The strong Christian culture bequeathed to our nation at its birth in large measure allowed America to enjoy societal goodness for most of our history. We are well aware of America’s flaws since the Left delights in highlighting them at every opportunity, but goodness comprised the dominant character of our nation until recent decades. We were predominantly moral, enjoyed strong families, exercise fiscal responsibility, and fought wars against global forces of evil such as Nazi and Communist barbarism.
In earlier days Republicans and Democrats both displayed good qualities. Among Democrats of that era were men like Hubert Humphrey and Daniel Patrick Moynihan, who gave indication of being rational and decent people. Though one might agree or disagree with Democrat fiscal policy, the party maintained the reputation of fighting for the little man and probably could be credited for lifting many Americans out of poverty and providing a safety net for others.
With the 1960s that all began to change. The hippie revolution went mainstream, transforming America into a post-Christian culture. Higher education and the mainstream media became primary propagators of that perspective. With the election of Bill Clinton to the presidency, the Democratic Party became increasingly more committed to the post-Christian culture. Since then it has become entirely overrun by that philosophy. “As Ronald Reagan famously stated, “I didn’t leave the Democratic Party, the Democratic Party left me.”
That philosophy embodies the antithesis of a biblical worldview, asserting that life should be guided by feelings and that the individual has a right to engage in whatever behaviors his feelings embrace. That perspective legitimizes abortion, homosexuality, irresponsible spending, unrestrained welfare policies, dishonesty, illegal immigration, riots and destructive behavior, and a host of other actions detrimental to our society. Not only does it allow these types of activities but encourages them, asserting that feelings should comprise the dominant factor in decision-making. This perspective is also detrimental to our military in that it undermines military discipline (who feels like being disciplined), and it encourages decreased military spending in order to devote more funds to feel-good programs. It is destructive to our electoral system in its perspective that people who are not citizens should nonetheless be allowed to vote if they feel like it. If the Democratic Party loses an election, people on the Left should be able to express their hostility for this outcome in any destructive manner toward which their feelings incline them. They should be able to discredit the outcome merely because it doesn’t feel good, and anything that doesn’t feel good is inherently wrong. Likewise, socialism comprises the best governmental system because it provides a nanny state that accommodates everyone’s feelings. “Do you feel like going to college without paying? Sure, we can do that. You deserve to have free tuition.”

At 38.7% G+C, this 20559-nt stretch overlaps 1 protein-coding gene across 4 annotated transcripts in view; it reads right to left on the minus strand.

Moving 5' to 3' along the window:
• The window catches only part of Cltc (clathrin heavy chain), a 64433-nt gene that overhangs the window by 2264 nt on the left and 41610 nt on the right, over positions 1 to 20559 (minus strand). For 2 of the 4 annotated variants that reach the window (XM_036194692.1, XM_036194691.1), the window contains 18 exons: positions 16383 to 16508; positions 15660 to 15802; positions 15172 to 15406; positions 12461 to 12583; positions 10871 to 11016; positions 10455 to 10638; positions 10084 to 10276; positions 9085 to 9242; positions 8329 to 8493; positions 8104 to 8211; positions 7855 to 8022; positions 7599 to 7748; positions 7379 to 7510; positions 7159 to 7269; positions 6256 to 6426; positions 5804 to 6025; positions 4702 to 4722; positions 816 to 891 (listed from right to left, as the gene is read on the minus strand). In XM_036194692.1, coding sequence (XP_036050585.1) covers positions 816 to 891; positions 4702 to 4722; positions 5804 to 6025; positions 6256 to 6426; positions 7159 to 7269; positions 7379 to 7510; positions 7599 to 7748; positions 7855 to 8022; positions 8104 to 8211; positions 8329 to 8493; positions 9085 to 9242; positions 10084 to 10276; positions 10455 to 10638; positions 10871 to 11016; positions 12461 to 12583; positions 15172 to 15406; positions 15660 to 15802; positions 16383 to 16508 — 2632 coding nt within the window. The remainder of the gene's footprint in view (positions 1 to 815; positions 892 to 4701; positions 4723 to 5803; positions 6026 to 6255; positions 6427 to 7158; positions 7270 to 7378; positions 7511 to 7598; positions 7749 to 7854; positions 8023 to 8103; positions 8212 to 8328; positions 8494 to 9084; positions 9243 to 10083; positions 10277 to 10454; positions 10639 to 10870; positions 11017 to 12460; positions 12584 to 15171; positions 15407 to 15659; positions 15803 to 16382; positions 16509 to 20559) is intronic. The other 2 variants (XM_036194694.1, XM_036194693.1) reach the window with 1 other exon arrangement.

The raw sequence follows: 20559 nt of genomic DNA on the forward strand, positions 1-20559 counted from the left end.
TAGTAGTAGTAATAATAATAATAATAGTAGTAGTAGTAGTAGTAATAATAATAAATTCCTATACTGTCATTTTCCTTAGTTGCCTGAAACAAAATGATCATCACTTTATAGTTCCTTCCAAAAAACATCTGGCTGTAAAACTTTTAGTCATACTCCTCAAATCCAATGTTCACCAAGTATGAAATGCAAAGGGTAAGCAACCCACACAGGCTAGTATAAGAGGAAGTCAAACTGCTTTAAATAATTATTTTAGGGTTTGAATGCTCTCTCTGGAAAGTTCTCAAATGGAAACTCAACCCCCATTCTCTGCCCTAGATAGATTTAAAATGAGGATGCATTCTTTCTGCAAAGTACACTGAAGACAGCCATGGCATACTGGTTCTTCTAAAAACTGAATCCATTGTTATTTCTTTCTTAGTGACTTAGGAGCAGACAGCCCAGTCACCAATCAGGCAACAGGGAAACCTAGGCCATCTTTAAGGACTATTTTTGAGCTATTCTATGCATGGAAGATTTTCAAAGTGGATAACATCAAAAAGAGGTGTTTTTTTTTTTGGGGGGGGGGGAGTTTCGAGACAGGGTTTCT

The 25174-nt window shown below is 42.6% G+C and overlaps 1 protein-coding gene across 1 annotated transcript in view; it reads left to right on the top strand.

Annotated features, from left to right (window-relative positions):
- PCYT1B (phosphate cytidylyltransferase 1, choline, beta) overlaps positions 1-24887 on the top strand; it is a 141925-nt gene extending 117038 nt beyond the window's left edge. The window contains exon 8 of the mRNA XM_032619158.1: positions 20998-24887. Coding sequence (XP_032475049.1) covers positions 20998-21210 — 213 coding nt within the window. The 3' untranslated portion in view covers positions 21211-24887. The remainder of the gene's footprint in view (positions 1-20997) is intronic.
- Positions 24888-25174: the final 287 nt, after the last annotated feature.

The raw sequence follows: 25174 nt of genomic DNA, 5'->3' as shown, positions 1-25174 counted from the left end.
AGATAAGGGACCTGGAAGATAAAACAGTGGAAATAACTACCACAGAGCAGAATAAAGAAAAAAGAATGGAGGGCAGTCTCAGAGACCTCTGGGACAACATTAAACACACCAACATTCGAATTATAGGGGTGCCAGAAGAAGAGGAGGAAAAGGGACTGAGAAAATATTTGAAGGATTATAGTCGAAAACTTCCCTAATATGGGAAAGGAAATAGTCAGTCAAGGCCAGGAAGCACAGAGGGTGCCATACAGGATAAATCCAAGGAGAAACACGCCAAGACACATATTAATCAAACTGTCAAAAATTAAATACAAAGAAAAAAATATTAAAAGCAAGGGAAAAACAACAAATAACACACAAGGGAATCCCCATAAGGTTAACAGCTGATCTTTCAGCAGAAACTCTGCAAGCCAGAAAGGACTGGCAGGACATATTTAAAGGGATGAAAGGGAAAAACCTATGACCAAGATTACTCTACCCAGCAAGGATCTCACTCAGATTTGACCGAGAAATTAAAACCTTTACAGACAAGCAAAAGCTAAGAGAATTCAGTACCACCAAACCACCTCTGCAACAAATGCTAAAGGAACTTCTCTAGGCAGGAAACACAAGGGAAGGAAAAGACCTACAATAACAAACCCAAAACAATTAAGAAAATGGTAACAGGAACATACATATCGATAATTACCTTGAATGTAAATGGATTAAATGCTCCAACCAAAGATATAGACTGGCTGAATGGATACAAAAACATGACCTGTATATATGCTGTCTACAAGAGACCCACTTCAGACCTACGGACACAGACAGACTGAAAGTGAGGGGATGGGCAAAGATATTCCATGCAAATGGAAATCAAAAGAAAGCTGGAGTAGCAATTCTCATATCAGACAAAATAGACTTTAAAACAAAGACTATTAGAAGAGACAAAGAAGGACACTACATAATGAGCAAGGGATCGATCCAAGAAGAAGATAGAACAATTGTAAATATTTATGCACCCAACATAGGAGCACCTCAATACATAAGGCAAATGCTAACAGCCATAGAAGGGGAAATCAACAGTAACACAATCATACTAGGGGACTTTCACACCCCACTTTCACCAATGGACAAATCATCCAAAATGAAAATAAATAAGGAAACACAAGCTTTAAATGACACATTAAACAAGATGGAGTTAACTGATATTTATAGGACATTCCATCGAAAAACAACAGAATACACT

Notice that this philosophy and the related behaviors are all essentially evil. Doing what feels good frequently comprises a formula for immorality. As a result, the Democratic Party and its compatriots in the news and entertainment media, public and higher education, and the judiciary, have become the embodiment of evil in our society. I am not asserting that every Democrat is evil, but I am asserting that every Democrat is aligning himself with evil, is supporting a party, a worldview, and a behavior system that promotes killing babies, lying, hateful behavior, disregard for the rule of law, obstructionism, sexual promiscuity, and irresponsibility to name just a few of its evils.
Meanwhile, people committed to morality, decency, order, protecting the lives of babies, the rule of law, and responsible government have drifted toward the Republican Party. With a few exceptions, the Republican Party has become the home of evangelicals. While the Democratic Party has become the embodiment of evil, the Republican Party to a great extent has become the party that embraces good.
Of course the knee-jerk response of many Democrats would comprise mocking such a conclusion, pointing to some of Pres. Trump’s past immoral language and other behaviors. In response I would contend that no one is claiming perfection, but I believe that a solid case can be made for the Republican platform and the Republican pattern of behaviors being essentially aligned with morality. We don’t find Republicans smashing windows, ignoring the law as a governing principle, lying as a matter of policy, and advocating sensuous behavior.
My point is that we are not merely engaged in a matter of partisan politics or differences of opinion. Currently we are engaged in a struggle between good and evil, and the entities representing good and representing evil can be easily and clearly identified. The time has come to call the culture war what it is. Many conservatives have faulted Pres. Obama for failing to identify our enemy as Islamic terrorism. I believe that moral Americans must have the courage to identify our enemy: its name is evil and it is embodied in the various components of the American Left.
One consequence of acknowledging the evil of the Left is the accompanying mandate to separate ourselves from its influence. If we recognize the entertainment industry as evil and yet fill our minds with its output, we will lose the war. If we see the LGBT agenda as evil, but seek to make room for those propagating it in the Republican Party, we will lose the war. Identifying the Left as evil, as the enemy of the good, demands that we reject every element of the Left. Until we are willing to label the Left as evil and fight them as such, we cannot win the culture war. And if we lose that war, evil will triumph and America will self-destruct.